A Bride’s Story Volume 2 by Kaoru Mori

Well, the first volume of this series had the meticulously researched slice of life stories that I expected from the author of Emma, but the second volume gives the reader a surprising amount of action. Amir is starting to get more settled into her new life as a married woman in the village. She even makes a new friend, the outspoken Pariya. Pariya has had trouble finding a husband due to her snarky personality, but she quickly forms a friendship with Amir. Amir continues to be a captivating heroine, partly due to her frequent unorthodox actions. When Pariya gives Amir an intricately decorated loaf of bread, Amir is momentarily distressed because she doesn’t have a present to give in return. She runs inside, grabs her bow, and shoots a bird for Pariya. Amir comments that the birds are “very tasty roasted.”

The gulf in age between Amir and her husband Karluk is preventing them from having a real marriage yet, but Karluk is doing the best he can to be a good husband to his new wife. The village idyll is interrupted when Amir’s tribe comes to take her back. They’ve run through all their marriageable women, and decide that they’re going to marry Amir off again to foster a new alliance. Amir’s brother seems slightly ambivalent about kidnapping his sister back, but he goes along with the orders of the older men in the raiding party. Mori’s sense of humor is part of what makes her manga so fun to read. All the historical detail might seem dry in the hands of another author, but even in a tense situation she manages to build in some funny bits of character interaction. When the researcher Mr. Smith sees Amir being menaced by her family, he decides to drive a herd of sheep towards the group to form a distraction, but not before he undertakes a lengthy apology to the Shepard by saying, “I know beyond the cold descriptions in books, that domestic livestock is a vital factor in inheritance. But…given our present circumstances..I want you to know that the actions I now take have been forced upon me.”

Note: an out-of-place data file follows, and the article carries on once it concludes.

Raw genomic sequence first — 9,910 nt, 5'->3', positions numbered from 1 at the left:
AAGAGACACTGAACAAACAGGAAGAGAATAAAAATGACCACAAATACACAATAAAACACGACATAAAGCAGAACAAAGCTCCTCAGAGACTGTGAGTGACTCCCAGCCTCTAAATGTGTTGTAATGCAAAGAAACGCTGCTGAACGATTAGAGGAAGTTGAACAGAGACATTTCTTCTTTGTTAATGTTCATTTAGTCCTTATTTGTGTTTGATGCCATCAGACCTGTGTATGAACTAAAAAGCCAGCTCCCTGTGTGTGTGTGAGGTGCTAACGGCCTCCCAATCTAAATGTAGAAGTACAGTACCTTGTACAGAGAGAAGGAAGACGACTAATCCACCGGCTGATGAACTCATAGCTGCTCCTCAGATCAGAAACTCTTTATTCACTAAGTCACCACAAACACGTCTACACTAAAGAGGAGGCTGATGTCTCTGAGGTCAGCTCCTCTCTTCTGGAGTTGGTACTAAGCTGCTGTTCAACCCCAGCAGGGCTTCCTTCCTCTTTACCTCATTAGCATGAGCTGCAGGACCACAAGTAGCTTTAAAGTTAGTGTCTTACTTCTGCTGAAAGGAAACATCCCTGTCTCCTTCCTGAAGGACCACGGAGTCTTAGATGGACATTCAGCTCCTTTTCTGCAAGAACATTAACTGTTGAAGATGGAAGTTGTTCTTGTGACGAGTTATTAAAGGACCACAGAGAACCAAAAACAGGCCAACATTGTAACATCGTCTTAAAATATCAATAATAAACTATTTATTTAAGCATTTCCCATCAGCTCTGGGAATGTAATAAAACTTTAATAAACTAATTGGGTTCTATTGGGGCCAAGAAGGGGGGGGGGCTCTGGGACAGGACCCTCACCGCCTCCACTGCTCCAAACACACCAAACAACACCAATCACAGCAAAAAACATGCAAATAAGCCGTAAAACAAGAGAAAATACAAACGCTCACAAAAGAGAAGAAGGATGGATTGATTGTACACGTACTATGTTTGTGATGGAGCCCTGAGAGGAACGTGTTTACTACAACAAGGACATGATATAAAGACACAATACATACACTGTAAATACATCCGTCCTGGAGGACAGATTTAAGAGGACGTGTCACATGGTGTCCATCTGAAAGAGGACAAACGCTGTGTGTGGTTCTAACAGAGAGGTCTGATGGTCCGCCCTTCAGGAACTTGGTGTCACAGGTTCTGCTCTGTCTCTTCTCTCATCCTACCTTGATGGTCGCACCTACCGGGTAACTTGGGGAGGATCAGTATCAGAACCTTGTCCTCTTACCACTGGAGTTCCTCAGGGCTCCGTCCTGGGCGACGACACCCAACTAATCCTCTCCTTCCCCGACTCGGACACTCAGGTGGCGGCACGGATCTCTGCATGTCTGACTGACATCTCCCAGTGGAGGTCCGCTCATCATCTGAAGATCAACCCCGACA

Amir’s tribe severely underestimates the fighting potential of the villagers, and there are some exciting and unconventional battle scenes as the villagers defend Amir in the middle of the night. While Karluk is forced to stay at home with Amir instead of fighting with the other men, he manages to pull off his own heroic moment. The rest of the volume focuses on the growing emotional connection between Amir and Karluk, and there’s a great episode that focuses on the tradition and symbolism attached to the embroidery patterns that are handed down between the women of the same family. Embroidered cloths end up being a way to hold on to memories of the women who created them, serving as a storytelling mechanism as they are unpacked to be shown off to a new generation. These hardcover volumes continue to be a manga collector’s dream. This is a special series, and it is nice that Yen Press is keeping the production values for A Bride’s Story so high.

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